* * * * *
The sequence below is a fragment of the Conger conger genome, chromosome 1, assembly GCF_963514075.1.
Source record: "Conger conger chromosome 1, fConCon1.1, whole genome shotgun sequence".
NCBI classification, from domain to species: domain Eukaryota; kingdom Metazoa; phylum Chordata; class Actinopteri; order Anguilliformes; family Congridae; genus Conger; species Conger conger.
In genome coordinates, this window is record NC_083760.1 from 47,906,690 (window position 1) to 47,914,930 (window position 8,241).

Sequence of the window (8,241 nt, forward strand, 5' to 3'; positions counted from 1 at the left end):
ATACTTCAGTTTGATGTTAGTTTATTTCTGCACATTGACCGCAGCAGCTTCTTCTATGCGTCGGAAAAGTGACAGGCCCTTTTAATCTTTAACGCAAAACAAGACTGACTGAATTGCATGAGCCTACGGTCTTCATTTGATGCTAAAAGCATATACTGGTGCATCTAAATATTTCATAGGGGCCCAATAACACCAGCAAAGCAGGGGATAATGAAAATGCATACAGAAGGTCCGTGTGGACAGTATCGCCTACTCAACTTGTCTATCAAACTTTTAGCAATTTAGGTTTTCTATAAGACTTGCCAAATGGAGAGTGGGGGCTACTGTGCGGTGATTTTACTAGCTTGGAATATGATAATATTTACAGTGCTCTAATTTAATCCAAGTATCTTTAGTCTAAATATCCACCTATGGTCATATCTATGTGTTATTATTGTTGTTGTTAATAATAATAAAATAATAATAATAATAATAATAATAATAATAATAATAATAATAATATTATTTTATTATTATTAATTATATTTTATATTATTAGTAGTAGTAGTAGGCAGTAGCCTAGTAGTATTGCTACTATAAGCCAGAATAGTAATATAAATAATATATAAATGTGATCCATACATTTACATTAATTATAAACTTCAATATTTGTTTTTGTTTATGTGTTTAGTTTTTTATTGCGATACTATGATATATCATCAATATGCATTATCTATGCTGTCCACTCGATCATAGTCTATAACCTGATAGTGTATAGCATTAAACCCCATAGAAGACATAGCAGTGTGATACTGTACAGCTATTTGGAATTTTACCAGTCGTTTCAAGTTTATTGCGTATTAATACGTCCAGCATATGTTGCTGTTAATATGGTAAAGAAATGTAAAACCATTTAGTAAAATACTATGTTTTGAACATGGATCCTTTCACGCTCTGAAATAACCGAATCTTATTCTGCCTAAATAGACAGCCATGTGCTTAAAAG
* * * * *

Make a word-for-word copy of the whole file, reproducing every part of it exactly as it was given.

The sequence below is a fragment of the Conger conger genome, chromosome 1, assembly GCF_963514075.1.
Source record: "Conger conger chromosome 1, fConCon1.1, whole genome shotgun sequence".
NCBI classification, from domain to species: domain Eukaryota; kingdom Metazoa; phylum Chordata; class Actinopteri; order Anguilliformes; family Congridae; genus Conger; species Conger conger.
In genome coordinates, this window is record NC_083760.1 from 47,906,690 (window position 1) to 47,914,930 (window position 8,241).

Sequence of the window (8,241 nt, forward strand, 5' to 3'; positions counted from 1 at the left end):
ATACTTCAGTTTGATGTTAGTTTATTTCTGCACATTGACCGCAGCAGCTTCTTCTATGCGTCGGAAAAGTGACAGGCCCTTTTAATCTTTAACGCAAAACAAGACTGACTGAATTGCATGAGCCTACGGTCTTCATTTGATGCTAAAAGCATATACTGGTGCATCTAAATATTTCATAGGGGCCCAATAACACCAGCAAAGCAGGGGATAATGAAAATGCATACAGAAGGTCCGTGTGGACAGTATCGCCTACTCAACTTGTCTATCAAACTTTTAGCAATTTAGGTTTTCTATAAGACTTGCCAAATGGAGAGTGGGGGCTACTGTGCGGTGATTTTACTAGCTTGGAATATGATAATATTTACAGTGCTCTAATTTAATCCAAGTATCTTTAGTCTAAATATCCACCTATGGTCATATCTATGTGTTATTATTGTTGTTGTTAATAATAATAAAATAATAATAATAATAATAATAATAATAATAATAATAATAATAATATTATTTTATTATTATTAATTATATTTTATATTATTAGTAGTAGTAGTAGGCAGTAGCCTAGTAGTATTGCTACTATAAGCCAGAATAGTAATATAAATAATATATAAATGTGATCCATACATTTACATTAATTATAAACTTCAATATTTGTTTTTGTTTATGTGTTTAGTTTTTTATTGCGATACTATGATATATCATCAATATGCATTATCTATGCTGTCCACTCGATCATAGTCTATAACCTGATAGTGTATAGCATTAAACCCCATAGAAGACATAGCAGTGTGATACTGTACAGCTATTTGGAATTTTACCAGTCGTTTCAAGTTTATTGCGTATTAATACGTCCAGCATATGTTGCTGTTAATATGGTAAAGAAATGTAAAACCATTTAGTAAAATACTATGTTTTGAACATGGATCCTTTCACGCTCTGAAATAACCGAATCTTATTCTGCCTAAATAGACAGCCATGTGCTTAAAAG